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Why are the Golden State Warriors struggling with their composure?

Golden State Warriors

LOS ANGELES — Usually, the Golden State Warriors have overcome any obstacle with their immense talent, depth and collaborative culture.

Yet, the Los Angeles Lakers hold a 2-1 series lead in their second-round playoff series against the Warriors for a problem that usually does not overwhelm championship-contending teams. Golden State has shown inconsistency with managing its composure.

“We got to be more poised,” Warriors coach Steve Kerr said.

The Warriors enter Game 4 against the Lakers on Monday (10 pm ET, TNT) with concerns beyond limiting Lakers’ stars LeBron James and Anthony Davis. The Warriors have also wrestled with problems that usually plague rebuilding teams.

In their 127-97 loss to the Lakers in Game 3, the Warriors struggled with showing discipline with their ball handling (19 turnovers) and defense (22 fouls). Those issues disrupted the Warriors in numerous ways.

Those turnovers enabled the Lakers to score 27 additional points. Those fouls allowed the Lakers to cash in at the free-throw line (28-for-37). Add it all up, and the Lakers posted 55 points because of the Warriors’ various lapses. That prompted Warriors guard Klay Thompson to concede afterwards, “we got punked.”

“There’s no point in dwelling on it, hanging our head and getting discouraged,” Thompson said. “We’ve been through more adversity than a 2-1 deficit. We know how to respond. We’ve done it in our existence in our 10 years here.”

Golden State Warriors’ championship pedigree

stephen curry
Gary A. Vasquez-USA TODAY Sports

The Golden State Warriors sure have. They won four NBA championships in six Finals appearances within the last eight years. Never did they take a direct route toward their title journey. The Warriors overcame a 2-1 series deficit in their first-round series against Memphis before winning the 2015 NBA title. The following season, the Warriors experienced both overcoming a 3-1 series deficit (vs Oklahoma City in Western Conference Finals) and squandering a 3-1 series lead (vs Cleveland in Finals). Last year, Golden State also faced a 2-1 deficit against the Boston Celtics before winning the NBA title.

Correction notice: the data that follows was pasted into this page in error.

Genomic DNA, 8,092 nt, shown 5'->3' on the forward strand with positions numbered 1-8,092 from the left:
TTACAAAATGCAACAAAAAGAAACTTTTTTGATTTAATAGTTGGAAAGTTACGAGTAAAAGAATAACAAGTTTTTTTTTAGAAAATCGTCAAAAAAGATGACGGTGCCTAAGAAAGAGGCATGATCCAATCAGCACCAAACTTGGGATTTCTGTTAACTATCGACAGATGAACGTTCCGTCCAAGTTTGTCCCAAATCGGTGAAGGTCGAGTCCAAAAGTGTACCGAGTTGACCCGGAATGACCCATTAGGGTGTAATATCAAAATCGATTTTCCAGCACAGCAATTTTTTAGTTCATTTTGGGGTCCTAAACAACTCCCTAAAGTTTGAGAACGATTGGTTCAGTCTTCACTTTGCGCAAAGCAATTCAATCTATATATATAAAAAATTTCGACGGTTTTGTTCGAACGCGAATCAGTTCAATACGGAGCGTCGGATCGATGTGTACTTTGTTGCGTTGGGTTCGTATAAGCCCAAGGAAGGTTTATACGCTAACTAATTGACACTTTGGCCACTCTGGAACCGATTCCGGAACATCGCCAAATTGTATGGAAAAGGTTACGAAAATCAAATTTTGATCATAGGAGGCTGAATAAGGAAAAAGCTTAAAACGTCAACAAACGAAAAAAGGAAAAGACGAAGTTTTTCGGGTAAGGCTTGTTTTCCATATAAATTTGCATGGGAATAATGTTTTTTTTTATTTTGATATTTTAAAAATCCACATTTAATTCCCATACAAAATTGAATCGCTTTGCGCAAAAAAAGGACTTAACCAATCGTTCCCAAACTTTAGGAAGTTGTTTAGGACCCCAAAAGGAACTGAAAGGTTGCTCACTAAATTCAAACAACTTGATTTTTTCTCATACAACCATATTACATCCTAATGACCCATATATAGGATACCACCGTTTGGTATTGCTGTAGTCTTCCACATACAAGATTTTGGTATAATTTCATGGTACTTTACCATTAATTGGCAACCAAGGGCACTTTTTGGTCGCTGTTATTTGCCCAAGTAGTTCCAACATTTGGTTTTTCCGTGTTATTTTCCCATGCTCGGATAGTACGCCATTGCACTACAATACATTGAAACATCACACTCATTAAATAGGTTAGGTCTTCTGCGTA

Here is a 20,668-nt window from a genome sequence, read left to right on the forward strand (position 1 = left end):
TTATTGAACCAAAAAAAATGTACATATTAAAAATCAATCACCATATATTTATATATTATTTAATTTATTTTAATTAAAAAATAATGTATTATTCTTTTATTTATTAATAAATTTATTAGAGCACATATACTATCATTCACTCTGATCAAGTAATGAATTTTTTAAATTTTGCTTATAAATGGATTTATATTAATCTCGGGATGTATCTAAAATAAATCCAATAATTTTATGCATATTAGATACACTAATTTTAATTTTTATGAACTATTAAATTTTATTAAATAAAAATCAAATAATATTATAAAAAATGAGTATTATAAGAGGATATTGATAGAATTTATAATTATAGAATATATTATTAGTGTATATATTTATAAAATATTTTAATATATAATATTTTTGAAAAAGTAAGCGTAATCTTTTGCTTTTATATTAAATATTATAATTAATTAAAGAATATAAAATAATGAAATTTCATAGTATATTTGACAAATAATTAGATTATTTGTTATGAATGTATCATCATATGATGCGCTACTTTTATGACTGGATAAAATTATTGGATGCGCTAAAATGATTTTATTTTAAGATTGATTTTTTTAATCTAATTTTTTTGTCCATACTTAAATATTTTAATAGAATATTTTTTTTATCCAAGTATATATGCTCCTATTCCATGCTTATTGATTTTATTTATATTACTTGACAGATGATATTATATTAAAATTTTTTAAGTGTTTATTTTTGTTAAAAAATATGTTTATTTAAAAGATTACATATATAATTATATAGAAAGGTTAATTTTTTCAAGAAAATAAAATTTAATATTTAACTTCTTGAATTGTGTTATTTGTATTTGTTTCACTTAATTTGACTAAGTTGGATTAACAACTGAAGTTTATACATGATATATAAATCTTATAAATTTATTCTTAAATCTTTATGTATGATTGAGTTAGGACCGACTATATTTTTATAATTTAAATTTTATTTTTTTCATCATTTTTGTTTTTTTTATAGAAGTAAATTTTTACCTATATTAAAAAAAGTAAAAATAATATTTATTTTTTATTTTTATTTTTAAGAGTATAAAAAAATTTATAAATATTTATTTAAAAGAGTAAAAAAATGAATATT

Golden State accomplished its latest feat despite losing Game 1 at home and Game 3 on the road, the same outcome the Warriors have faced thus far against the Lakers. But unlike their time in the Finals last season, the Warriors’ struggles against the Lakers have involved self-inflicted wounds.

Just like in Game 3, the Golden State Warriors struggled in Game 1 against the Lakers with avoiding fouls (24) and rewarding them with extensive trips to the free-throw line (25-for-29). Both Warriors forwards Draymond Green (four fouls) and Kevon Looney (three) became limited defensively partly because they drew early whistles. That issue became even more egregious in Game 3.